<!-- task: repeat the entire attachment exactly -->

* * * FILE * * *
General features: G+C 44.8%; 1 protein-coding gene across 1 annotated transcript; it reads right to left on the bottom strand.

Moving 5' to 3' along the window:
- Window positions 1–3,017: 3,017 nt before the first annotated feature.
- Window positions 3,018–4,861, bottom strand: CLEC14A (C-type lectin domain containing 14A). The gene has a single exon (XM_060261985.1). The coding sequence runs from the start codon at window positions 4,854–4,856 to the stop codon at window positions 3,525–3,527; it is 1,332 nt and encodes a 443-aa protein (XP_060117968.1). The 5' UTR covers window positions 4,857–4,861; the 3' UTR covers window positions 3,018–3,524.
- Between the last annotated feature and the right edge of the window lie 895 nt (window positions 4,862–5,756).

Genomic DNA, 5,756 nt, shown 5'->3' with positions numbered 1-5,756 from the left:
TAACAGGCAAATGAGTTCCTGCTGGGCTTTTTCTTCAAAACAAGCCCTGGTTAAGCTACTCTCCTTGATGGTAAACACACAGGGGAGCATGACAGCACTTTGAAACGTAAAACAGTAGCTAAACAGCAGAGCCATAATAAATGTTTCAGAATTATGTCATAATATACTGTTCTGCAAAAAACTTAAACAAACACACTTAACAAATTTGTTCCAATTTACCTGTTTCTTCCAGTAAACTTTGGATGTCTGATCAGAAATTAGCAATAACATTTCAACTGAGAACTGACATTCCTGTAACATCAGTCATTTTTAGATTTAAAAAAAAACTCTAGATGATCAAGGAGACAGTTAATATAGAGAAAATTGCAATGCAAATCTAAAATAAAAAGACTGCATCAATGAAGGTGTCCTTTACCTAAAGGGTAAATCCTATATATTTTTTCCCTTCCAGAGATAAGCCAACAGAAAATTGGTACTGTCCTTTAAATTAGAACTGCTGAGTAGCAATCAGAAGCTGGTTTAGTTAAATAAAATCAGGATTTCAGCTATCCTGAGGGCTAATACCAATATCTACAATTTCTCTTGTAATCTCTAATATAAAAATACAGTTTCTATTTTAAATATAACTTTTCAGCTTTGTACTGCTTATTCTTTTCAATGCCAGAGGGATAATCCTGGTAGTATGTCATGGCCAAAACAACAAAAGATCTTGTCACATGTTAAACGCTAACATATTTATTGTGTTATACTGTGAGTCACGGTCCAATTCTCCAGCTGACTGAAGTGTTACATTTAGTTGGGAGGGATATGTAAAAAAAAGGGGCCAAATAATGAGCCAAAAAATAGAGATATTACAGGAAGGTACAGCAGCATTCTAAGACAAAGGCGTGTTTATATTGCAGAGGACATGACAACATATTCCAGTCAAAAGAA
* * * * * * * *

General features: G+C 44.8%; 1 protein-coding gene across 1 annotated transcript; it reads right to left on the bottom strand.

Moving 5' to 3' along the window:
- Window positions 1–3,017: 3,017 nt before the first annotated feature.
- Window positions 3,018–4,861, bottom strand: CLEC14A (C-type lectin domain containing 14A). The gene has a single exon (XM_060261985.1). The coding sequence runs from the start codon at window positions 4,854–4,856 to the stop codon at window positions 3,525–3,527; it is 1,332 nt and encodes a 443-aa protein (XP_060117968.1). The 5' UTR covers window positions 4,857–4,861; the 3' UTR covers window positions 3,018–3,524.
- Between the last annotated feature and the right edge of the window lie 895 nt (window positions 4,862–5,756).

Genomic DNA, 5,756 nt, shown 5'->3' with positions numbered 1-5,756 from the left:
TAACAGGCAAATGAGTTCCTGCTGGGCTTTTTCTTCAAAACAAGCCCTGGTTAAGCTACTCTCCTTGATGGTAAACACACAGGGGAGCATGACAGCACTTTGAAACGTAAAACAGTAGCTAAACAGCAGAGCCATAATAAATGTTTCAGAATTATGTCATAATATACTGTTCTGCAAAAAACTTAAACAAACACACTTAACAAATTTGTTCCAATTTACCTGTTTCTTCCAGTAAACTTTGGATGTCTGATCAGAAATTAGCAATAACATTTCAACTGAGAACTGACATTCCTGTAACATCAGTCATTTTTAGATTTAAAAAAAAACTCTAGATGATCAAGGAGACAGTTAATATAGAGAAAATTGCAATGCAAATCTAAAATAAAAAGACTGCATCAATGAAGGTGTCCTTTACCTAAAGGGTAAATCCTATATATTTTTTCCCTTCCAGAGATAAGCCAACAGAAAATTGGTACTGTCCTTTAAATTAGAACTGCTGAGTAGCAATCAGAAGCTGGTTTAGTTAAATAAAATCAGGATTTCAGCTATCCTGAGGGCTAATACCAATATCTACAATTTCTCTTGTAATCTCTAATATAAAAATACAGTTTCTATTTTAAATATAACTTTTCAGCTTTGTACTGCTTATTCTTTTCAATGCCAGAGGGATAATCCTGGTAGTATGTCATGGCCAAAACAACAAAAGATCTTGTCACATGTTAAACGCTAACATATTTATTGTGTTATACTGTGAGTCACGGTCCAATTCTCCAGCTGACTGAAGTGTTACATTTAGTTGGGAGGGATATGTAAAAAAAAGGGGCCAAATAATGAGCCAAAAAATAGAGATATTACAGGAAGGTACAGCAGCATTCTAAGACAAAGGCGTGTTTATATTGCAGAGGACATGACAACATATTCCAGTCAAAAGAA